The article speaks of volunteers who have built a shelter to help tunnel rats along the Mexican border. Children who have been abused and abandoned and live in drains below the ground in sewage and garbage that seeps downhill from Mexican to Arizona are known as “Tunnel Rats.” An estimate of 200 made these sewage outlets their home. Not only do they get high from inhaling paint sprays but they also run drugs for cocaine cartels and rob illegal immigrants trying to cross the border. The children are left abandoned because of parents who don’t have jobs to support them. Volunteers have opened, “Mi Nueva Casa” for children to have a home, a place to learn and food to eat.These children, also known as “Lado sure Libre” inspired a section of Matuk’s poetry book. The idea of abandoned children trying to make means of survival through stealing and selling is seen in many of Matuk’s poems.
“But the bajadores are no less victims of the same dream. Thousands of impoverished agricultural workers ride freight trains, hitch-hike or walk from the interior to border towns such as Nogales in search of work. They have heard that they can earn good money in the American-owned maquiladoras, or assembly plants. In reality they are not equipped for even semi-skilled factory work, and find themselves instead with no job, medical benefits or proper housing. The unemployment rate in Nogales is more than 50%, and 80% of its 270,000 citizens live in wood and cardboard settlements with no services of any kind. In such conditions drink, drugs and desperation often lead to children being abused or abandoned.” (“Rescuing the tunnel rats: the Mexican border,” par. 3).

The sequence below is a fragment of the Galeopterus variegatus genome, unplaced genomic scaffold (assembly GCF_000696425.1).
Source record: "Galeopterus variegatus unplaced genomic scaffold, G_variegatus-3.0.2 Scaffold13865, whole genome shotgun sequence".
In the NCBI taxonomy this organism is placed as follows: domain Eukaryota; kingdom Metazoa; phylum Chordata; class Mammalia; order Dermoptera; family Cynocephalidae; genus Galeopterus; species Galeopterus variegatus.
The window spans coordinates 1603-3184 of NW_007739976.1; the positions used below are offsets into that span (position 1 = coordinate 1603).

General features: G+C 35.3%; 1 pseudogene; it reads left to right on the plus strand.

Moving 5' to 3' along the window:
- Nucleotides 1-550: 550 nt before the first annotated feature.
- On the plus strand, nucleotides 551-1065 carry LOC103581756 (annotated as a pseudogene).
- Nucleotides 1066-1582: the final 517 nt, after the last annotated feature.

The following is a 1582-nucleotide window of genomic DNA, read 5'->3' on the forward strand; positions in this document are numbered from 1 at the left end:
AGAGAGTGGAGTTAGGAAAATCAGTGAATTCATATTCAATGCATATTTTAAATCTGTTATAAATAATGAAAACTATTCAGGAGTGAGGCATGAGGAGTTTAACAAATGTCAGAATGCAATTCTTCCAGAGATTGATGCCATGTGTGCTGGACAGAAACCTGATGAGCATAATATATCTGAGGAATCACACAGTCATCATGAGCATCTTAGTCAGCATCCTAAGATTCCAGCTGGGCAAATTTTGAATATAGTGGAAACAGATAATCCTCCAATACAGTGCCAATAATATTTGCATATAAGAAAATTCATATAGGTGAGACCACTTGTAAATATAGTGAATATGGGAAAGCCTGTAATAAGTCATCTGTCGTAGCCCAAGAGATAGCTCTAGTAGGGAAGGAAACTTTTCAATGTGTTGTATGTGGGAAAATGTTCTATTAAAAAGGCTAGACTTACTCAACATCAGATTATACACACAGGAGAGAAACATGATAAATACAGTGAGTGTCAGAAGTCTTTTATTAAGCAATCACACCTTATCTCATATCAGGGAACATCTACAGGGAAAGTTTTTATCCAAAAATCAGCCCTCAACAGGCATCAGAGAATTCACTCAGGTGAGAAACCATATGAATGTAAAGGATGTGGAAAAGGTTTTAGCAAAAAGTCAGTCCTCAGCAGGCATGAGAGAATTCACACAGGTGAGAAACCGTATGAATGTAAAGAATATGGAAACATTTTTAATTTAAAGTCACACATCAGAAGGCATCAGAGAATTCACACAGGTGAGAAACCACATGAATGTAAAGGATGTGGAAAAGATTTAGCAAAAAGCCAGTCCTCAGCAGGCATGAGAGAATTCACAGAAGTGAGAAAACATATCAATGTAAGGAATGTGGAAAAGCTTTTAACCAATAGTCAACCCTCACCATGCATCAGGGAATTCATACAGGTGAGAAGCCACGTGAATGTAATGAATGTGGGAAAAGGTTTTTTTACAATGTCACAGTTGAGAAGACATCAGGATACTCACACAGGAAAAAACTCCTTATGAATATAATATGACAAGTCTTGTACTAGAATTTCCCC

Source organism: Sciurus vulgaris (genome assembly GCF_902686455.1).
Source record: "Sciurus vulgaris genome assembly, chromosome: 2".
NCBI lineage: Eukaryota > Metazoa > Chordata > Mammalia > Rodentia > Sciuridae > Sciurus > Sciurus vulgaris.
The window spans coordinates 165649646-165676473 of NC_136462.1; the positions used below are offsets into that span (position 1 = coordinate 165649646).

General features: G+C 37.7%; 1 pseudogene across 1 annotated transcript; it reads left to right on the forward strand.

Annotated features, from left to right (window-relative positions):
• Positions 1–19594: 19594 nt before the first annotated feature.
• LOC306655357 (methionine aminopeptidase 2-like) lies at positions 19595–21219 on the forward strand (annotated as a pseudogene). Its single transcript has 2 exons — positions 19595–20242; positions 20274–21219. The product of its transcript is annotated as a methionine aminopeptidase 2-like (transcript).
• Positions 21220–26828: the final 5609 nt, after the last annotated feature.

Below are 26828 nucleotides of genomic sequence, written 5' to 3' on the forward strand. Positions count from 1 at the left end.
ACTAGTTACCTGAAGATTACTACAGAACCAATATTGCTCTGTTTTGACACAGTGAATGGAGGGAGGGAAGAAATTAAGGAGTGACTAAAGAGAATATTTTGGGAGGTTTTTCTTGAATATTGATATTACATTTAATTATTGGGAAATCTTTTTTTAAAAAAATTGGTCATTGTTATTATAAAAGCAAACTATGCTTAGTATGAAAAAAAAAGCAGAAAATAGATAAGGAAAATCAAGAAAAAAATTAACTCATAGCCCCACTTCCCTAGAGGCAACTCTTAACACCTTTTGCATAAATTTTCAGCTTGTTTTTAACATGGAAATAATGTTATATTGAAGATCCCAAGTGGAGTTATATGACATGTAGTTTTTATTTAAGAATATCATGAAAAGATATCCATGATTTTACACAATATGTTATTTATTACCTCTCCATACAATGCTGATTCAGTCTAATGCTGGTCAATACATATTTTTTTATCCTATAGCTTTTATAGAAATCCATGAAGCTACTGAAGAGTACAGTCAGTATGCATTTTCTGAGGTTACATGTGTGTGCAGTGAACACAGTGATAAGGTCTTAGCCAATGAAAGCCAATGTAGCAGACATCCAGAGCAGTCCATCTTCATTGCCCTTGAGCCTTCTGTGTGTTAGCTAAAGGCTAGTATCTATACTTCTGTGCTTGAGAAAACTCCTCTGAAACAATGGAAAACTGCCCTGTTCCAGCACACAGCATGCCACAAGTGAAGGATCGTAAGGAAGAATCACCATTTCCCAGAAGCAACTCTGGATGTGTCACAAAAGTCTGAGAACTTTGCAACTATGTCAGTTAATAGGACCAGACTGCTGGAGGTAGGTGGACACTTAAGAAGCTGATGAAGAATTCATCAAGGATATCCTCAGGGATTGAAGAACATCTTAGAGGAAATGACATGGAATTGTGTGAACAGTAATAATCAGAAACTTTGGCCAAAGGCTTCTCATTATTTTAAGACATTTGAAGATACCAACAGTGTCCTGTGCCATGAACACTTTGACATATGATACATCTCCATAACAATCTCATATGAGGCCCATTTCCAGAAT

“Known as bajadores or "tunnel rats", they run drugs for the cocaine cartels, rob unwary passers-by and attack people being sent through the tunnels and across the border by the "coyotes", smugglers of illegal immigrants. In some places you can see abandoned shoes, scraps of clothing and empty wallets and handbags littering the ground-evidence of the moment when immigrants' dreams of a better life in the United States came to an abrupt end.” (“Rescuing the tunnel rats: the Mexican border,” par. 5).
Rex, Hudson A. "Peru - Elites." Country Studies. Washington: GPO for the Library of Congress, 1992. Web. 16 Feb. 2011.
This article discusses the wealth and elite class of Peru. It starts with a brief introduction on the traditional elites who were mostly Spanish, dominant and wealthy. Their ideas of wealth included servants and opportunities. Then the article discusses the modern elites of Peru. Many modern elites are those who live in the city, Westernized, and often has lost their indigenous culture. Upper class wealth is no longer solely based on wealth, instead it mostly focuses on business, industries, banking, and political opportunities. Matuk's father is considered partly indigenous and European. Ethnicities, culture, and race plays a large role in Peruvian social class. Moreover, Matuk discusses his culture in his poems.
“Richard Pryor Biography.” Biography.com. Web. 17 Jan. 2011.
This is an extended biography of Richard Pryor. This biography speaks of Pryor’s early life with his parents’ struggle to be together and Pryor finding interest in the theaters. After Pryor left the military, he became an entertainer. The biography speaks of his early debuts on television including appearances in On Broadway Tonight and his rise to fame. Pryor’s humor in racial divide and acting led to two Emmy Awards. Pryor’s proves to be a successful American African. However, Pryor’s personal life is filled with broken marriages and substance abuse. The poem “But Richard Will You Show Me an Ethic of Freedom” by Matuk addresses Richard Pryor for his sense of humor and success as an African American. Matuk is inspired by Pryor’s efforts to resist normalcy but Matuk views this sense of success and hatred from the rest of society as lonely.
Romo, David Dorado. “Ringside Seat to a Revolution: An Underground Cultural History of El Paso and Juarez.” El Paso: Cinco Puntos Press, 2005. Web. 11 Jan. 2011.